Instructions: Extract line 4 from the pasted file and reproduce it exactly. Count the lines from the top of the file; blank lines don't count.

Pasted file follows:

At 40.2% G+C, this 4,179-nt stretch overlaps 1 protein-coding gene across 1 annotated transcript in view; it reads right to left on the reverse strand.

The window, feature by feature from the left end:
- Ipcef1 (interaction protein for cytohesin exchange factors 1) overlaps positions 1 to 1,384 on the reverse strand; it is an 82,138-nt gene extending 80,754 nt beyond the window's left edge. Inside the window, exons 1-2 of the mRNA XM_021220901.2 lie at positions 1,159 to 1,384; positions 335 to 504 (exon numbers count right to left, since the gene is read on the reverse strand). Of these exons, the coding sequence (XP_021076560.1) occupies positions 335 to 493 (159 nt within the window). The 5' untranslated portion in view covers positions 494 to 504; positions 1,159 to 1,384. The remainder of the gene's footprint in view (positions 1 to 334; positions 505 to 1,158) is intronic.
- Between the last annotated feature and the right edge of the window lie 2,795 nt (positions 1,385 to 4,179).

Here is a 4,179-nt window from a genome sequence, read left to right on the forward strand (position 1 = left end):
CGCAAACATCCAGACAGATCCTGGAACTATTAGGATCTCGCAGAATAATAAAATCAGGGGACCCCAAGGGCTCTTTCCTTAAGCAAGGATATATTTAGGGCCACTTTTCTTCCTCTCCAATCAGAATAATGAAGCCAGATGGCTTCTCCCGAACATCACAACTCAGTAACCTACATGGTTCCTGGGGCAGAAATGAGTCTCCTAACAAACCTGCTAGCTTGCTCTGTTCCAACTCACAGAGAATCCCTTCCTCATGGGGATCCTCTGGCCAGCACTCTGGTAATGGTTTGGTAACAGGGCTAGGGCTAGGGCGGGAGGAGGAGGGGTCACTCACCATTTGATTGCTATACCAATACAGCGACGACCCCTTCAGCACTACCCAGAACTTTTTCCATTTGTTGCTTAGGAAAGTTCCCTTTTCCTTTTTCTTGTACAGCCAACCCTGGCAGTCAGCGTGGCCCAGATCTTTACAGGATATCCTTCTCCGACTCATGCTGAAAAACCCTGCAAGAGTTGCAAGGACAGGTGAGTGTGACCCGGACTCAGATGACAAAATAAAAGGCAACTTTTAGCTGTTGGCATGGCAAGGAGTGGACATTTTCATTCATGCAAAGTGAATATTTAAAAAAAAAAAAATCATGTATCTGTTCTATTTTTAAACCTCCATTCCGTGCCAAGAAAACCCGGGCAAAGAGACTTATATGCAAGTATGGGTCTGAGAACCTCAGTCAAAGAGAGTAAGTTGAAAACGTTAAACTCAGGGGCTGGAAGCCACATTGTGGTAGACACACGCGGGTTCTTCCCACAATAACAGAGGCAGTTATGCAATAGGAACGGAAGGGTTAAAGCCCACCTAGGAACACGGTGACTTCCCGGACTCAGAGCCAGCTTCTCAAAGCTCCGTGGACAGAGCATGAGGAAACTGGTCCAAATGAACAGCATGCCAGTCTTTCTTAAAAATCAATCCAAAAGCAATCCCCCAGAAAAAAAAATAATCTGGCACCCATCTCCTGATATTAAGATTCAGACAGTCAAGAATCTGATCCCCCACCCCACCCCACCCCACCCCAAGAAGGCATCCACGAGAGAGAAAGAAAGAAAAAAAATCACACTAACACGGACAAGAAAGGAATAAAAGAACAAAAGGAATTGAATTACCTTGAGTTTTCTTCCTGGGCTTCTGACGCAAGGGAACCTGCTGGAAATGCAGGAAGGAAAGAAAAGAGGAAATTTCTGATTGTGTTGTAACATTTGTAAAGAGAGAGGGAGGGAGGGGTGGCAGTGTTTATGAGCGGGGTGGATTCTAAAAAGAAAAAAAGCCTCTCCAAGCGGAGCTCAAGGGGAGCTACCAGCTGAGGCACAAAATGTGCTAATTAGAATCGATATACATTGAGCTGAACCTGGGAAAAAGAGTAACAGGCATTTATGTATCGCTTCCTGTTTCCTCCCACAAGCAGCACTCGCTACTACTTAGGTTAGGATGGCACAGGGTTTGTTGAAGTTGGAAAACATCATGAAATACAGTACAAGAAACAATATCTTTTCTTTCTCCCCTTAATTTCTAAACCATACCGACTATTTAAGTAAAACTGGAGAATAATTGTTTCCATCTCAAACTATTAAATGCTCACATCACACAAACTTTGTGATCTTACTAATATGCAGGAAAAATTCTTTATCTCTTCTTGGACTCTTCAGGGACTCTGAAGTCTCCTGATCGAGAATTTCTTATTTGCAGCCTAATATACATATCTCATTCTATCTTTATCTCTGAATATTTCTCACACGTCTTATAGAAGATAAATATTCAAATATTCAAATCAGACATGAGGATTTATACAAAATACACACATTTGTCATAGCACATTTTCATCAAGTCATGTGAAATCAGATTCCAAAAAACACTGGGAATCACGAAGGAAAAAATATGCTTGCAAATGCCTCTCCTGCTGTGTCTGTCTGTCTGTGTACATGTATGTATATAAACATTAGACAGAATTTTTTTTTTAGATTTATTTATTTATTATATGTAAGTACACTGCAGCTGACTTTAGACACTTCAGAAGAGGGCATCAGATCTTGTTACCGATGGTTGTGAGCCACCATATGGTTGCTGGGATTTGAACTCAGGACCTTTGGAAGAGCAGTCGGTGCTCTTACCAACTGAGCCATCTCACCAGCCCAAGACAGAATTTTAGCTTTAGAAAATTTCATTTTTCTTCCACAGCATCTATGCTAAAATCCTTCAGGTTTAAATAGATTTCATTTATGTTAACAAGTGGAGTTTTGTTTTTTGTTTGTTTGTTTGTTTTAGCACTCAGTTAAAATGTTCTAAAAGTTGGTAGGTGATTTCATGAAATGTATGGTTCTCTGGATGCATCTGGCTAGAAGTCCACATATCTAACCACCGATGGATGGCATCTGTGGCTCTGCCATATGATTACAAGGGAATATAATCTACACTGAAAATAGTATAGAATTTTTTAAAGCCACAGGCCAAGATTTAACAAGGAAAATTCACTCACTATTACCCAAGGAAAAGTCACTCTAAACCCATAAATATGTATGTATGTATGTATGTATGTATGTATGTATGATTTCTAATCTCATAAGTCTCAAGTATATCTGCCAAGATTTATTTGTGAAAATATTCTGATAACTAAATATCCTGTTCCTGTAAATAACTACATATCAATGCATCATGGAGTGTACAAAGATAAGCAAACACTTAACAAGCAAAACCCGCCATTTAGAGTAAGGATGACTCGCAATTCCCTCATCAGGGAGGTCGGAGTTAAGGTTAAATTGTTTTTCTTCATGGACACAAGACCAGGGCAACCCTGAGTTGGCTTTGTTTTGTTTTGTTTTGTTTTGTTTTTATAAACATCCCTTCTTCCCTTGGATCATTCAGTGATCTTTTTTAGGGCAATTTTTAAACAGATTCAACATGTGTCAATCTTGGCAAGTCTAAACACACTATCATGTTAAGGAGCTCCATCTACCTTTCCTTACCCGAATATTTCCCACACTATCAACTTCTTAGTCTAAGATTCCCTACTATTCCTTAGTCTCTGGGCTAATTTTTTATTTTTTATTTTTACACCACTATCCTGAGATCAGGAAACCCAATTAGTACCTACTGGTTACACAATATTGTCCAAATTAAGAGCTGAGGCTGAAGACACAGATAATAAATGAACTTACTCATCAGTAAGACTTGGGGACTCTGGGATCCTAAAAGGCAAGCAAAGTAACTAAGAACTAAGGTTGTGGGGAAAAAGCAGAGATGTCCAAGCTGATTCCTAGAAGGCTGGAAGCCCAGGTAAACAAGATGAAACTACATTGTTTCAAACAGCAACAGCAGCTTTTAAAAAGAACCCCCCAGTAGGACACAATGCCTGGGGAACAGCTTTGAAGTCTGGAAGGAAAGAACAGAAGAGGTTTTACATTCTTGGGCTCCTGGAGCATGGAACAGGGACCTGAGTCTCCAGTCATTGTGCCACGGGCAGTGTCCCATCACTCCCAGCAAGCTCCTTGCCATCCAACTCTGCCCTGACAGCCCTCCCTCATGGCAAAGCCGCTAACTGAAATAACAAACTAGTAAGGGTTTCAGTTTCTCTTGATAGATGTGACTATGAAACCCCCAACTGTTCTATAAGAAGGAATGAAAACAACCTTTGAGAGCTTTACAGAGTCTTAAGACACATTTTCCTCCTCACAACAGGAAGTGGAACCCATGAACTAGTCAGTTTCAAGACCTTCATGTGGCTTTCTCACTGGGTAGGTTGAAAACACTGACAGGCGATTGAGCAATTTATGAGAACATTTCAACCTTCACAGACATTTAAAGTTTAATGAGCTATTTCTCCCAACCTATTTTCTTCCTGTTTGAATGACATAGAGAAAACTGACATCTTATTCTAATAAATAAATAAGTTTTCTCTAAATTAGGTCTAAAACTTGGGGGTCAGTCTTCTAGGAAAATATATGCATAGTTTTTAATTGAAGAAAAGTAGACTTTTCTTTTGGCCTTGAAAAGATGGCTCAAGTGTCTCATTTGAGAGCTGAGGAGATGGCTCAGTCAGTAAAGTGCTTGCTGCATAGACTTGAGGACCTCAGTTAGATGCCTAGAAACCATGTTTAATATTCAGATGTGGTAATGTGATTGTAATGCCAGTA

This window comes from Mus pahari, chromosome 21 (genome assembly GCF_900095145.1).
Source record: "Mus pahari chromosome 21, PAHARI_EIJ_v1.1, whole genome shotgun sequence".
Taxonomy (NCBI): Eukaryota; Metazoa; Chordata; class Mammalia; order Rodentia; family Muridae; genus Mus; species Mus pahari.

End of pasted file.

- Between the last annotated feature and the right edge of the window lie 2,795 nt (positions 1,385 to 4,179).